Austin Texas’s High Desert Queen created a bit of a stir, signing to Ripple Music for their anticipated debut Secrets of the Black Moon. The band stated influences are eclectic, with such acts as Queens of the Stone Age, Tom Waits, Elder, Alice in Chains, and The Allman Brothers mentioned. With a palette like that in which to work from, the listener could reasonably expect a heavy, sonically diverse, most likely, at least, a little southern fried record, so does Secrets of the Black Moon sound like any of this?
For this reviewer, yes and no. The album opens strongly enough with the low-end, rumbling riff of Heads Will Roll before quickly hitting the pedal, turning the distortion off, and giving way to singer Ryan Garney’s gentle crooning. The song follows this loud-soft-dynamic throughout, before thrusting head first into to lead single The Mountain vs The Quake featuring a Down-style riff courtesy of guitarist Rusty Miller, and some nice rhythm work from drummer Phil Hook and bassist Matt Metzger, keeping that low end thumping along.
As We Roam follows the familiar loud-soft dynamic, the song has a nice build-up, if not predictable, as Garney’s soaring vocals beg the listener to help him to find a way. Did She features a flurry of decent riffage, and a touch of the aforementioned Queens of the Stone Age influence shows up, with some echo-y backup vocals, but this compliments the song, and works well on this track.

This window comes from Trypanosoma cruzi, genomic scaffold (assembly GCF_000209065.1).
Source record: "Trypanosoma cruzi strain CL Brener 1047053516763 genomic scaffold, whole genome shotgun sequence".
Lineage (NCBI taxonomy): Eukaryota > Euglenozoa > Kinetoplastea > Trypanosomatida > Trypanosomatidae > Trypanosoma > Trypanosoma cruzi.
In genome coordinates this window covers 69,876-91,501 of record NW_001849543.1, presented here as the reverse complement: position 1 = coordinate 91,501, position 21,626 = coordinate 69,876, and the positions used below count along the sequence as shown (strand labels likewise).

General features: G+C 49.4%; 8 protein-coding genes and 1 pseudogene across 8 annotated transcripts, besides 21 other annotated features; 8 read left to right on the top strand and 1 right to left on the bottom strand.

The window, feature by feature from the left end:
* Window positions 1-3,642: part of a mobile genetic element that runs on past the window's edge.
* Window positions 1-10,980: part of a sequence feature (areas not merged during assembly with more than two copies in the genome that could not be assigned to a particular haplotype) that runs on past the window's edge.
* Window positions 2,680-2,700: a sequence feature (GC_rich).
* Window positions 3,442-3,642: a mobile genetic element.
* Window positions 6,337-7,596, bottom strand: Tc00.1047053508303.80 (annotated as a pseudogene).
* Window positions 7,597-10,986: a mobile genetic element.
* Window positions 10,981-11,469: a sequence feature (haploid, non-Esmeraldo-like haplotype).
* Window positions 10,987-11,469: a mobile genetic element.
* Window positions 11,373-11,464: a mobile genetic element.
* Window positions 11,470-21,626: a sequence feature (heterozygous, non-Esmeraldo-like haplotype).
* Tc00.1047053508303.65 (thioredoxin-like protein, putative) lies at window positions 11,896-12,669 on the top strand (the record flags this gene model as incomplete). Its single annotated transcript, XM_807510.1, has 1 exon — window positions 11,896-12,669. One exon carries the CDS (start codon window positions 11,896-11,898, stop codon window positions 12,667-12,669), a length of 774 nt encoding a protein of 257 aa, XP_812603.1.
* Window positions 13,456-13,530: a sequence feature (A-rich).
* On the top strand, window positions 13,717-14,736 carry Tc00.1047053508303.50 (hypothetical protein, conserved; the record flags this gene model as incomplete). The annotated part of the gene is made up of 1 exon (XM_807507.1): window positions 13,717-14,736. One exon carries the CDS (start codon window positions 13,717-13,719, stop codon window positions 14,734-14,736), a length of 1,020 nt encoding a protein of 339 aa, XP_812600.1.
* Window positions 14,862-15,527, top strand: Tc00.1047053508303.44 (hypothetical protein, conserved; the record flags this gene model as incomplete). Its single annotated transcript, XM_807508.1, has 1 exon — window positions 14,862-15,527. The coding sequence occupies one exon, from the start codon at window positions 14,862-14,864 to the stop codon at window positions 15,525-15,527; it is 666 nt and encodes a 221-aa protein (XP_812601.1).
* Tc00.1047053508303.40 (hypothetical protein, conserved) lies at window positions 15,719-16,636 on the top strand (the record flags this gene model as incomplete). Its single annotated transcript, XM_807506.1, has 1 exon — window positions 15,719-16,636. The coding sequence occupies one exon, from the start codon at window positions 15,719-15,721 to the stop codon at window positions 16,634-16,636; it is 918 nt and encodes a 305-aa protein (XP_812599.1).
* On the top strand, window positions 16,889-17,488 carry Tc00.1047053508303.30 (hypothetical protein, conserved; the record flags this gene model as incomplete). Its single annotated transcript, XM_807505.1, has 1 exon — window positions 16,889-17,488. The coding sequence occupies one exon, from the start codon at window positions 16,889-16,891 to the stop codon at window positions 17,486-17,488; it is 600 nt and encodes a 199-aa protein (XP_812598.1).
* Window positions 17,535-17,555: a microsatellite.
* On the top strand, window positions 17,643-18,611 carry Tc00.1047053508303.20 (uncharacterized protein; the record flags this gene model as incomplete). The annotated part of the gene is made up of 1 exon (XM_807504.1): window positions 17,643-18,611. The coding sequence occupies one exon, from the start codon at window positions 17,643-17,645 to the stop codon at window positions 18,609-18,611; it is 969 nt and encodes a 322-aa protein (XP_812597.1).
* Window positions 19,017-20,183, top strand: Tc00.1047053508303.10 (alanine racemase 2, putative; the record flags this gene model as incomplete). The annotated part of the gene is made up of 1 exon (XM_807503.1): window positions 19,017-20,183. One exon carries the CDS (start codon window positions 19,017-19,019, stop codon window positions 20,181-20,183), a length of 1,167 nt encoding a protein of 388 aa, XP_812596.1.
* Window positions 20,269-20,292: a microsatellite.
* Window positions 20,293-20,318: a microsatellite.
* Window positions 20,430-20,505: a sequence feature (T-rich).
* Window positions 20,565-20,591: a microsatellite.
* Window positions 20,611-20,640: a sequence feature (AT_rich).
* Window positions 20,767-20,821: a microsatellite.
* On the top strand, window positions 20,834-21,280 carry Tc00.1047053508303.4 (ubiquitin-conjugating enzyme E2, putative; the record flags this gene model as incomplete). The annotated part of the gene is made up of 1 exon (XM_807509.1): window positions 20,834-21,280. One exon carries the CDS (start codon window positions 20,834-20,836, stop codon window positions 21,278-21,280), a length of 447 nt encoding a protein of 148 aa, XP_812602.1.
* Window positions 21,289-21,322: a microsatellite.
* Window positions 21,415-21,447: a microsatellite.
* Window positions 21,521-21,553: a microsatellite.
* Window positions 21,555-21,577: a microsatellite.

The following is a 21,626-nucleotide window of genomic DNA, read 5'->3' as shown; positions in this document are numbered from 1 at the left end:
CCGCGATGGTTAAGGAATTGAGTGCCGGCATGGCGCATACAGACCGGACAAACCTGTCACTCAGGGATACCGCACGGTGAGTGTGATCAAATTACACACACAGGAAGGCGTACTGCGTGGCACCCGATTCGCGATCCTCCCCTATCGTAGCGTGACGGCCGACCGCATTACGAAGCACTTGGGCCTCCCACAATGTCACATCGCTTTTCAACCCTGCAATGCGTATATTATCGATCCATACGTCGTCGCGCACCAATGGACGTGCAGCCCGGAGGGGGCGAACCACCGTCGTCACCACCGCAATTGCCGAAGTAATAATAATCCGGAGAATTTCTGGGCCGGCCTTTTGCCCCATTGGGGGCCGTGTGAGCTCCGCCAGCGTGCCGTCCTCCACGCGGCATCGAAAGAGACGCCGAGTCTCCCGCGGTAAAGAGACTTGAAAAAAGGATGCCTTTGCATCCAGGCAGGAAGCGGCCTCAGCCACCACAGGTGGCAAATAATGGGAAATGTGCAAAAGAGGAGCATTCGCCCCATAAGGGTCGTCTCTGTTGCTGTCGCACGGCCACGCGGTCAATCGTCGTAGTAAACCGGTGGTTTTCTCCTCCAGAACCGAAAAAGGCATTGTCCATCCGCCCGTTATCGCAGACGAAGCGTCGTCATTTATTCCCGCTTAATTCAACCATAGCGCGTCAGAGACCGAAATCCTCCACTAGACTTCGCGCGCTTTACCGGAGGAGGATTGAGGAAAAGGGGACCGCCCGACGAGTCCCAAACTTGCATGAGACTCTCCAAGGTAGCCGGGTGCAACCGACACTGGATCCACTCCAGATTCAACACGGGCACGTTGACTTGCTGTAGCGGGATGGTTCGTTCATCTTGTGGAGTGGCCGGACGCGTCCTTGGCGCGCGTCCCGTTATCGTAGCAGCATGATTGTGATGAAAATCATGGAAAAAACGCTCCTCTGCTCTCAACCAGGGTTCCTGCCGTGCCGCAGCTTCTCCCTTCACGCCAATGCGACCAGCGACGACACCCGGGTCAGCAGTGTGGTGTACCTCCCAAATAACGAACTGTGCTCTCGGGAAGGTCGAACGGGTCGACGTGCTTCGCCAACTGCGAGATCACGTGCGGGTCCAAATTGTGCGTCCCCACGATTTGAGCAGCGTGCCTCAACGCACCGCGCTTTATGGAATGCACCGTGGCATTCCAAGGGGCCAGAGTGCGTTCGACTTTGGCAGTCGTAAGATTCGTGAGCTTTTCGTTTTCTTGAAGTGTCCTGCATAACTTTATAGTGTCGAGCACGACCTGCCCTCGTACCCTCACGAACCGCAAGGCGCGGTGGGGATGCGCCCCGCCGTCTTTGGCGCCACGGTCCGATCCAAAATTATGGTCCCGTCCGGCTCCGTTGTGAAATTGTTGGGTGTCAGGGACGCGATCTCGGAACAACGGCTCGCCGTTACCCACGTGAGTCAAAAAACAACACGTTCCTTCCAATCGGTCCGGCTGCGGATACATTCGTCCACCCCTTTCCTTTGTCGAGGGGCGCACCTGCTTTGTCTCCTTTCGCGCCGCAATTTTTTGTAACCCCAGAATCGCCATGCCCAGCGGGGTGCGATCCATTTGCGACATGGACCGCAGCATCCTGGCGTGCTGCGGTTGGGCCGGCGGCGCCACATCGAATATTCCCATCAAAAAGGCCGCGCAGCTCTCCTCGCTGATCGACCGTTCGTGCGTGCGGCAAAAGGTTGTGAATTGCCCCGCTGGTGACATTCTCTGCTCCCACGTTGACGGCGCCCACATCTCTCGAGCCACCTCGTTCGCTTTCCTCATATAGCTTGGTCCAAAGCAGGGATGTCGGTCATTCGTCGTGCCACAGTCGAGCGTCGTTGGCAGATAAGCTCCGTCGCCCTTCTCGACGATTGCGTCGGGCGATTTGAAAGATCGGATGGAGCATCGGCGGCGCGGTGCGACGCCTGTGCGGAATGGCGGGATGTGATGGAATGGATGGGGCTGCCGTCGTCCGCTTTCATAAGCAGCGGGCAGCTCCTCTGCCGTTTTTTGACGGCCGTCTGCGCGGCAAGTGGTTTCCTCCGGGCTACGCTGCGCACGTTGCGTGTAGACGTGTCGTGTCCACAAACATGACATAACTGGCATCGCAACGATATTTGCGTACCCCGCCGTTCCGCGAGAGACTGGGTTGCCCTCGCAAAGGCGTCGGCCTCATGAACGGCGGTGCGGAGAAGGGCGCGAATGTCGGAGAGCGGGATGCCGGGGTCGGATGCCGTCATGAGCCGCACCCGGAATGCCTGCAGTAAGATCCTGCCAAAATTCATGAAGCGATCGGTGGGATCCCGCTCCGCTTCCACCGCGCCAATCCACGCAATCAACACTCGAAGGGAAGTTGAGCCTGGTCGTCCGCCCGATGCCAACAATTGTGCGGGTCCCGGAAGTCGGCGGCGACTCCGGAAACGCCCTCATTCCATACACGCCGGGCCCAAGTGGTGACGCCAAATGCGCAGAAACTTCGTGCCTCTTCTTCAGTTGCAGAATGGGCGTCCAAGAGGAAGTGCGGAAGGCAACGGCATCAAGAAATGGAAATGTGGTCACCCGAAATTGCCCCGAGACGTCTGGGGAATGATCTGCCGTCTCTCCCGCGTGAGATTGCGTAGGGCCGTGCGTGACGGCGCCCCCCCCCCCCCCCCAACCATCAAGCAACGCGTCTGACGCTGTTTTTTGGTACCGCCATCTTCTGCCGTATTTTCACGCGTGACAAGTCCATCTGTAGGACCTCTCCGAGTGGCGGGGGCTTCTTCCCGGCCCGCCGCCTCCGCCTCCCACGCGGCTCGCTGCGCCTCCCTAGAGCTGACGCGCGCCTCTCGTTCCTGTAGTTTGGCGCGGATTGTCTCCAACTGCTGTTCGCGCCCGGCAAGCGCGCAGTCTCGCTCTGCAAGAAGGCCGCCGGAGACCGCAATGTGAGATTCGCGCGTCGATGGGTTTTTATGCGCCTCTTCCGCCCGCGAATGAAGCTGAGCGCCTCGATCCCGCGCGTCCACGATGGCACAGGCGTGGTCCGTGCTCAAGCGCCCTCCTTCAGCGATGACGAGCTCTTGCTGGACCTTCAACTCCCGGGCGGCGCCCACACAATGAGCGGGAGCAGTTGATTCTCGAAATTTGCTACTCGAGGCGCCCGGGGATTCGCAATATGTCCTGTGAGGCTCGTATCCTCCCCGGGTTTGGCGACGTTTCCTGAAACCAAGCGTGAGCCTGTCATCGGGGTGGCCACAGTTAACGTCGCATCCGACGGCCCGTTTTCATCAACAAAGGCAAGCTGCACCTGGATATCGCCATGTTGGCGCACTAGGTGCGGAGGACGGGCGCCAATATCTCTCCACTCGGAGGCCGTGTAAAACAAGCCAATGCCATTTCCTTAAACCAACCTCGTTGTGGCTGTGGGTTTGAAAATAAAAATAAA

lumbering riffs meet loud-soft dynamics, all with Garney’s epic, ever-present crooning…
Skyscraper and The Wheel fall back into the heavy, lumbering riffs meet loud-soft dynamics, all with Garney’s epic, ever-present crooning. Bury The Queen carries a ton of heft initially, there’s some mountain-moving riffage going on, but as with the rest of the record, they slow it down to let Garney croon, although he’s at his most anguished on this track, really displaying his vocal prowess. Saving their best for last, Bury The Queen is an excellent choice, sequentially, as the album closer.
Secrets Of The Black Moon production is stellar, courtesy of legendary Swedish producer Karl Daniel Lidén (Lowrider, Green Leaf, Crippled Black Phoenix) with every instrument sounding massive, the effects where they need to be, and Garney’s voice melding well with the instrumentation.
As with any band, or any form of artistic self-expression, the art will connect with some more than others. High Desert Queen, and their debut album definitely connected with people. While I didn’t dislike the record, I found some of the riffs to be pretty stock, southern-style- stoner rock, which is expected, being their form Texas. Additionally, I think Garney is a good-to-great vocalist, yet I found his crooning and vocal stylings unwelcome at times. Again, art is in the eye of the beholder, as they say, or in this case, the ear of the listener. Secrets Of The Black Moon is a solid, well-executed, well–produced record, it just didn’t speak to this reviewer on the same level as it has to others.
Scribed by: Martin Williams